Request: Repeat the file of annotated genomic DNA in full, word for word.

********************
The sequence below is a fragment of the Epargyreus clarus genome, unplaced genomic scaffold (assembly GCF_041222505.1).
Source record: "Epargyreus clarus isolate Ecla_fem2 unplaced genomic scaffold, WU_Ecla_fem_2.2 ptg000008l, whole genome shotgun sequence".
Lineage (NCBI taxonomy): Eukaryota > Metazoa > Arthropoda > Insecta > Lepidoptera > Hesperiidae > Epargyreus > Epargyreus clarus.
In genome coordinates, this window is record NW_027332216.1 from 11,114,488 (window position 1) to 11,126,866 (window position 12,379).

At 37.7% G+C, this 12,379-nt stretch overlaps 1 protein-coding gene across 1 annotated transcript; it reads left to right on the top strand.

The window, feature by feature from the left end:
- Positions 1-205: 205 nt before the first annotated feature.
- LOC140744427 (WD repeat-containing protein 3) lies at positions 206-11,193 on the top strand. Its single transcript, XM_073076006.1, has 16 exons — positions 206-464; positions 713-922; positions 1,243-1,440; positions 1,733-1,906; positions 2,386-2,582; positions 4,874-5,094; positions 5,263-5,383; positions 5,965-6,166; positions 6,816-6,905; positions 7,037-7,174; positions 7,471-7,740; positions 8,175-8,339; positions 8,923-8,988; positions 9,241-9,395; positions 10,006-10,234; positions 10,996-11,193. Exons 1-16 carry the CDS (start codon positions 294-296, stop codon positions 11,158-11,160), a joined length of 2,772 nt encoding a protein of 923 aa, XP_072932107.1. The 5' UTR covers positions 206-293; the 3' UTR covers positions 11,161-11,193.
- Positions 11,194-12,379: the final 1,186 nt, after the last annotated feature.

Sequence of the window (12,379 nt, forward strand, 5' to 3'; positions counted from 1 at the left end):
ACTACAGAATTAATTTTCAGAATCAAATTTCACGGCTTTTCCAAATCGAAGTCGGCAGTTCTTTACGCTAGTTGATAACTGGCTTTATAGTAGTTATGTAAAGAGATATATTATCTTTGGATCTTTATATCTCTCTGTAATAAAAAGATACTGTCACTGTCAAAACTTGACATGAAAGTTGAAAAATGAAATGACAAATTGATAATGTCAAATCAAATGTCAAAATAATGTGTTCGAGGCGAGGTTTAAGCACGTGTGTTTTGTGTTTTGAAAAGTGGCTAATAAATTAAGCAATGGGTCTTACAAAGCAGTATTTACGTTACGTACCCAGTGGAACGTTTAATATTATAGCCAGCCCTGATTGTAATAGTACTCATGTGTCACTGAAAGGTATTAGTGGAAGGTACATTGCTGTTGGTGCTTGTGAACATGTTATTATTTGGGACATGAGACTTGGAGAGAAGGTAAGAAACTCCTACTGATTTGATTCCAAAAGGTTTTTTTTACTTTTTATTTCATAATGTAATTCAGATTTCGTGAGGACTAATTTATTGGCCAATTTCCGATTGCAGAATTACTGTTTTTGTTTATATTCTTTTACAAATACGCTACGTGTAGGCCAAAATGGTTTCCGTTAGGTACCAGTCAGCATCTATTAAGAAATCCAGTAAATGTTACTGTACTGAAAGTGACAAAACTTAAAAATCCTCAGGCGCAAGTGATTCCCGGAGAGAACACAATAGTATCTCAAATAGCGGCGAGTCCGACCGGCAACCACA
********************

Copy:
The sequence below is a fragment of the Epargyreus clarus genome, unplaced genomic scaffold (assembly GCF_041222505.1).
Source record: "Epargyreus clarus isolate Ecla_fem2 unplaced genomic scaffold, WU_Ecla_fem_2.2 ptg000008l, whole genome shotgun sequence".
Lineage (NCBI taxonomy): Eukaryota > Metazoa > Arthropoda > Insecta > Lepidoptera > Hesperiidae > Epargyreus > Epargyreus clarus.
In genome coordinates, this window is record NW_027332216.1 from 11,114,488 (window position 1) to 11,126,866 (window position 12,379).

At 37.7% G+C, this 12,379-nt stretch overlaps 1 protein-coding gene across 1 annotated transcript; it reads left to right on the top strand.

The window, feature by feature from the left end:
- Positions 1-205: 205 nt before the first annotated feature.
- LOC140744427 (WD repeat-containing protein 3) lies at positions 206-11,193 on the top strand. Its single transcript, XM_073076006.1, has 16 exons — positions 206-464; positions 713-922; positions 1,243-1,440; positions 1,733-1,906; positions 2,386-2,582; positions 4,874-5,094; positions 5,263-5,383; positions 5,965-6,166; positions 6,816-6,905; positions 7,037-7,174; positions 7,471-7,740; positions 8,175-8,339; positions 8,923-8,988; positions 9,241-9,395; positions 10,006-10,234; positions 10,996-11,193. Exons 1-16 carry the CDS (start codon positions 294-296, stop codon positions 11,158-11,160), a joined length of 2,772 nt encoding a protein of 923 aa, XP_072932107.1. The 5' UTR covers positions 206-293; the 3' UTR covers positions 11,161-11,193.
- Positions 11,194-12,379: the final 1,186 nt, after the last annotated feature.

Sequence of the window (12,379 nt, forward strand, 5' to 3'; positions counted from 1 at the left end):
ACTACAGAATTAATTTTCAGAATCAAATTTCACGGCTTTTCCAAATCGAAGTCGGCAGTTCTTTACGCTAGTTGATAACTGGCTTTATAGTAGTTATGTAAAGAGATATATTATCTTTGGATCTTTATATCTCTCTGTAATAAAAAGATACTGTCACTGTCAAAACTTGACATGAAAGTTGAAAAATGAAATGACAAATTGATAATGTCAAATCAAATGTCAAAATAATGTGTTCGAGGCGAGGTTTAAGCACGTGTGTTTTGTGTTTTGAAAAGTGGCTAATAAATTAAGCAATGGGTCTTACAAAGCAGTATTTACGTTACGTACCCAGTGGAACGTTTAATATTATAGCCAGCCCTGATTGTAATAGTACTCATGTGTCACTGAAAGGTATTAGTGGAAGGTACATTGCTGTTGGTGCTTGTGAACATGTTATTATTTGGGACATGAGACTTGGAGAGAAGGTAAGAAACTCCTACTGATTTGATTCCAAAAGGTTTTTTTTACTTTTTATTTCATAATGTAATTCAGATTTCGTGAGGACTAATTTATTGGCCAATTTCCGATTGCAGAATTACTGTTTTTGTTTATATTCTTTTACAAATACGCTACGTGTAGGCCAAAATGGTTTCCGTTAGGTACCAGTCAGCATCTATTAAGAAATCCAGTAAATGTTACTGTACTGAAAGTGACAAAACTTAAAAATCCTCAGGCGCAAGTGATTCCCGGAGAGAACACAATAGTATCTCAAATAGCGGCGAGTCCGACCGGCAACCACA